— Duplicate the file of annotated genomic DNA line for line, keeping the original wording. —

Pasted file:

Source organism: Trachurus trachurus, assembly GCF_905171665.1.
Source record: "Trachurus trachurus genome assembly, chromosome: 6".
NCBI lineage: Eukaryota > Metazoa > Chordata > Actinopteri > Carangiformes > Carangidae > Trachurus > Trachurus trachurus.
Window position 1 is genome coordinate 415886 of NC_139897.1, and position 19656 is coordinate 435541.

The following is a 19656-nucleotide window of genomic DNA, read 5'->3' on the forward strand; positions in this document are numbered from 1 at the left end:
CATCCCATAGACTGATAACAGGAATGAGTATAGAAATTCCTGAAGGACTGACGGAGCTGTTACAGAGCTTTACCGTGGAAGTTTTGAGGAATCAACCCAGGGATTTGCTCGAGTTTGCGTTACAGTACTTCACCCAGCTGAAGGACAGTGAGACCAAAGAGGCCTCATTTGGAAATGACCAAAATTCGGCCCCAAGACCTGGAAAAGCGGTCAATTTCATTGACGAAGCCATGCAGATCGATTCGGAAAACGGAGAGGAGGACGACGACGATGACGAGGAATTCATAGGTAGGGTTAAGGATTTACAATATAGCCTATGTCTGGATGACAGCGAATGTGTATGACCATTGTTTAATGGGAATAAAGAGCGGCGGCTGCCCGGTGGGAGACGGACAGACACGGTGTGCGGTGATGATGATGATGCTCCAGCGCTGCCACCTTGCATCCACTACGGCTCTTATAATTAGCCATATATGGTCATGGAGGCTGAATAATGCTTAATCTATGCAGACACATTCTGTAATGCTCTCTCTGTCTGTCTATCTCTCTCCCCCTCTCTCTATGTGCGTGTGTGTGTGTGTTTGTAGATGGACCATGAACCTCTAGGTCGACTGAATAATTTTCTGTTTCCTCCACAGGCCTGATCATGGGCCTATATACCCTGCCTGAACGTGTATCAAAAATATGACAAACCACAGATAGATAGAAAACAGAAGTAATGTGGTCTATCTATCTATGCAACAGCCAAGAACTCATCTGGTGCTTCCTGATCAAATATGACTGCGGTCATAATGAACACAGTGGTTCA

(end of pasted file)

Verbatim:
Source organism: Trachurus trachurus, assembly GCF_905171665.1.
Source record: "Trachurus trachurus genome assembly, chromosome: 6".
NCBI lineage: Eukaryota > Metazoa > Chordata > Actinopteri > Carangiformes > Carangidae > Trachurus > Trachurus trachurus.
Window position 1 is genome coordinate 415886 of NC_139897.1, and position 19656 is coordinate 435541.

The following is a 19656-nucleotide window of genomic DNA, read 5'->3' on the forward strand; positions in this document are numbered from 1 at the left end:
CATCCCATAGACTGATAACAGGAATGAGTATAGAAATTCCTGAAGGACTGACGGAGCTGTTACAGAGCTTTACCGTGGAAGTTTTGAGGAATCAACCCAGGGATTTGCTCGAGTTTGCGTTACAGTACTTCACCCAGCTGAAGGACAGTGAGACCAAAGAGGCCTCATTTGGAAATGACCAAAATTCGGCCCCAAGACCTGGAAAAGCGGTCAATTTCATTGACGAAGCCATGCAGATCGATTCGGAAAACGGAGAGGAGGACGACGACGATGACGAGGAATTCATAGGTAGGGTTAAGGATTTACAATATAGCCTATGTCTGGATGACAGCGAATGTGTATGACCATTGTTTAATGGGAATAAAGAGCGGCGGCTGCCCGGTGGGAGACGGACAGACACGGTGTGCGGTGATGATGATGATGCTCCAGCGCTGCCACCTTGCATCCACTACGGCTCTTATAATTAGCCATATATGGTCATGGAGGCTGAATAATGCTTAATCTATGCAGACACATTCTGTAATGCTCTCTCTGTCTGTCTATCTCTCTCCCCCTCTCTCTATGTGCGTGTGTGTGTGTGTTTGTAGATGGACCATGAACCTCTAGGTCGACTGAATAATTTTCTGTTTCCTCCACAGGCCTGATCATGGGCCTATATACCCTGCCTGAACGTGTATCAAAAATATGACAAACCACAGATAGATAGAAAACAGAAGTAATGTGGTCTATCTATCTATGCAACAGCCAAGAACTCATCTGGTGCTTCCTGATCAAATATGACTGCGGTCATAATGAACACAGTGGTTCA